One of my MBA students, Judd Taylor, has shared with me an interesting example of a firm perhaps not being fully aware of how its pricing strategy shapes its target market, particularly given the recent run-up in fuel prices. Taylor wrote:
"I recently completed a new stone patio adjacent to the deck on my house. In the process of researching suppliers for the stone pavers, I noticed that one local company offered free delivery for any amount of goods purchased. I wondered how they got away with this given the recent increases in fuel prices. Further investigation revealed that their stone prices were noticeably higher than their local competitors, indicating that they must transfer their transportation costs onto the price of their products. The ability to offer “free delivery” must be an important advertisement for this firm as it is indicated in all of their flyers and brochures. Conceivably, this pricing strategy would appeal most to homeowners who cannot amortize the cost of the delivery over a large order. Contractors might prefer to pay the delivery charge in exchange for a lower price on the materials, especially for large orders."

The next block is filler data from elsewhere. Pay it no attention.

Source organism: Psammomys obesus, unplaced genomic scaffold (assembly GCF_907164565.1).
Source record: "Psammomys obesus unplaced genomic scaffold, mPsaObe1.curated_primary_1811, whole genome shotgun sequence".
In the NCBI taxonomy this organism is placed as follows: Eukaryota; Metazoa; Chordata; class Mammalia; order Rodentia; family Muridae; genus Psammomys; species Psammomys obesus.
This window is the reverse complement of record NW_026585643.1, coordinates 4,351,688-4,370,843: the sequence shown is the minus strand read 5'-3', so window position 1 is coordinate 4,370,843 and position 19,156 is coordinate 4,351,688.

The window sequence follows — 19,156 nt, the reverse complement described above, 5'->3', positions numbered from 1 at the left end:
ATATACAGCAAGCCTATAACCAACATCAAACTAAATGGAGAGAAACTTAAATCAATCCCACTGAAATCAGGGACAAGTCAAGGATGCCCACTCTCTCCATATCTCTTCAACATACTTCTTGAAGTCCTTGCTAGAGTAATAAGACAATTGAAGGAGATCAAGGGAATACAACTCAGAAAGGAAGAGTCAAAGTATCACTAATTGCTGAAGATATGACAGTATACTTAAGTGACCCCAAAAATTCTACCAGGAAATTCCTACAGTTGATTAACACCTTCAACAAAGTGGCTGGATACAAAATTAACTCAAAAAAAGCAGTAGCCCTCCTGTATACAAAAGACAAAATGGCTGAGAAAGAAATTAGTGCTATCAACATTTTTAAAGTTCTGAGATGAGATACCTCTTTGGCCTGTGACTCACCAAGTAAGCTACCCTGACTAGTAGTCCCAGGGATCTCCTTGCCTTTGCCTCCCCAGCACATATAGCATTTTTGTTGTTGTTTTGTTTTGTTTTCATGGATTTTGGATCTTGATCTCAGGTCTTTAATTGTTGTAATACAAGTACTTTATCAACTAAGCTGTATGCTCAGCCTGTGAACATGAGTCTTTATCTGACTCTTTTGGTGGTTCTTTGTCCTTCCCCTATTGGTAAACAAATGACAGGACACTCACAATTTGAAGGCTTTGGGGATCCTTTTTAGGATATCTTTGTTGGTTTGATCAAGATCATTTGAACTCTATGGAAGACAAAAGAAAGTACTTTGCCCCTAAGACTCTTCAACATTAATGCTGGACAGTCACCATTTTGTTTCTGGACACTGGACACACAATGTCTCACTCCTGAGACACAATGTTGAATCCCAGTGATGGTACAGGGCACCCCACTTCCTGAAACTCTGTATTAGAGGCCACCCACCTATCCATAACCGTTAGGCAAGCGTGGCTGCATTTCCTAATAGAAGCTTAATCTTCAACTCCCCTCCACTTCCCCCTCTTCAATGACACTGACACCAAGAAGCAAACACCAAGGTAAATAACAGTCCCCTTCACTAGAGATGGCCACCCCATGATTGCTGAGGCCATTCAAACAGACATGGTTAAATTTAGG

Taylor's example is an interesting one, because one wonders if the firm understands how its pricing strategy may be shaping its target market. Does the company understand that it will attract homeowners much more so than contractors with this pricing strategy? Perhaps it does, but in some cases, firms may not understand how a particular pricing strategy may shape who shops, and who does not shop, for their products.
How about the implications of oil price increases? Well, a free delivery ad might play well given high gas prices. However, those increases in gas prices certainly will result in higher and higher item prices for the stones, if the firm wishes to continue make profit with its free delivery strategy. This will only drive more contractors away, and it will mean that homeowners with very small jobs will be the most likely purchases of their products. Will this be economically attractive for the firm? What will its cost structure look like with a high frequency of deliveries of small batches of items? The cost of these kinds of deliveries, naturally, is higher than traveling to a job site to deliver a very large order.
The point is simple: Every firm should be clear on how its pricing strategy shapes the kinds of customers who will purchase its product. Does the pricing strategy attract the kind of consumers that a firm wishes to target? Or, is a firm attracting customers which it does not want, or with which they cannot make an attractive profit?